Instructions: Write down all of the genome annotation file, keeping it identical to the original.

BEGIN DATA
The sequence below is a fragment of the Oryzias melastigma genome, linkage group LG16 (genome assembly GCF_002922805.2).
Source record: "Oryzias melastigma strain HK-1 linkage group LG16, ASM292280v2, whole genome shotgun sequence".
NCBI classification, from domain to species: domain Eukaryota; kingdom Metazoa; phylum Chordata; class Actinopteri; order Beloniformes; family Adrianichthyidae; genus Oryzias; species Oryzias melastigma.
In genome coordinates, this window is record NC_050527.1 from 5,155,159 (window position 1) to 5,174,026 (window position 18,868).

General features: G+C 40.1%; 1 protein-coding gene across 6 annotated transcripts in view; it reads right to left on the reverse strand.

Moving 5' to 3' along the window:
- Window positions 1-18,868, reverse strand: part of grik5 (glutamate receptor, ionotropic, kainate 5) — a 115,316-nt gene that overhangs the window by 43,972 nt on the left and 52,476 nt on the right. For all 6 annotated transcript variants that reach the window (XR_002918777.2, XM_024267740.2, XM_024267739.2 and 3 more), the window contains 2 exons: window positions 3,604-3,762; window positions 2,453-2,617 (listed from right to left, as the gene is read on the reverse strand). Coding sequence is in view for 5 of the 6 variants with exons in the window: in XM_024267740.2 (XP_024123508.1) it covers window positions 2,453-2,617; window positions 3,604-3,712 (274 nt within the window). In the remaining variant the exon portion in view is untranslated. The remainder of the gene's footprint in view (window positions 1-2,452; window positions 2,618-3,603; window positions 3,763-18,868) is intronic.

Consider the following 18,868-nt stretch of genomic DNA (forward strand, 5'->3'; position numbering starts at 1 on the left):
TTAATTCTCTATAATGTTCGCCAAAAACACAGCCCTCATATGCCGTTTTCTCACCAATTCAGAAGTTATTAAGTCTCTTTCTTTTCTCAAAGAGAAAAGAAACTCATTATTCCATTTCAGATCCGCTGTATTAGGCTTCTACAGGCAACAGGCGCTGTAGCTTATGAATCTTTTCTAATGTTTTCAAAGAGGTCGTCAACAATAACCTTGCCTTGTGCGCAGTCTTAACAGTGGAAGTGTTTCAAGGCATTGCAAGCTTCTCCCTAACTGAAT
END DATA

The sequence below is a fragment of the Oryzias melastigma genome, linkage group LG16 (genome assembly GCF_002922805.2).
Source record: "Oryzias melastigma strain HK-1 linkage group LG16, ASM292280v2, whole genome shotgun sequence".
NCBI classification, from domain to species: domain Eukaryota; kingdom Metazoa; phylum Chordata; class Actinopteri; order Beloniformes; family Adrianichthyidae; genus Oryzias; species Oryzias melastigma.
In genome coordinates, this window is record NC_050527.1 from 5,155,159 (window position 1) to 5,174,026 (window position 18,868).

General features: G+C 40.1%; 1 protein-coding gene across 6 annotated transcripts in view; it reads right to left on the reverse strand.

Moving 5' to 3' along the window:
- Window positions 1-18,868, reverse strand: part of grik5 (glutamate receptor, ionotropic, kainate 5) — a 115,316-nt gene that overhangs the window by 43,972 nt on the left and 52,476 nt on the right. For all 6 annotated transcript variants that reach the window (XR_002918777.2, XM_024267740.2, XM_024267739.2 and 3 more), the window contains 2 exons: window positions 3,604-3,762; window positions 2,453-2,617 (listed from right to left, as the gene is read on the reverse strand). Coding sequence is in view for 5 of the 6 variants with exons in the window: in XM_024267740.2 (XP_024123508.1) it covers window positions 2,453-2,617; window positions 3,604-3,712 (274 nt within the window). In the remaining variant the exon portion in view is untranslated. The remainder of the gene's footprint in view (window positions 1-2,452; window positions 2,618-3,603; window positions 3,763-18,868) is intronic.

Consider the following 18,868-nt stretch of genomic DNA (forward strand, 5'->3'; position numbering starts at 1 on the left):
TTAATTCTCTATAATGTTCGCCAAAAACACAGCCCTCATATGCCGTTTTCTCACCAATTCAGAAGTTATTAAGTCTCTTTCTTTTCTCAAAGAGAAAAGAAACTCATTATTCCATTTCAGATCCGCTGTATTAGGCTTCTACAGGCAACAGGCGCTGTAGCTTATGAATCTTTTCTAATGTTTTCAAAGAGGTCGTCAACAATAACCTTGCCTTGTGCGCAGTCTTAACAGTGGAAGTGTTTCAAGGCATTGCAAGCTTCTCCCTAACTGAAT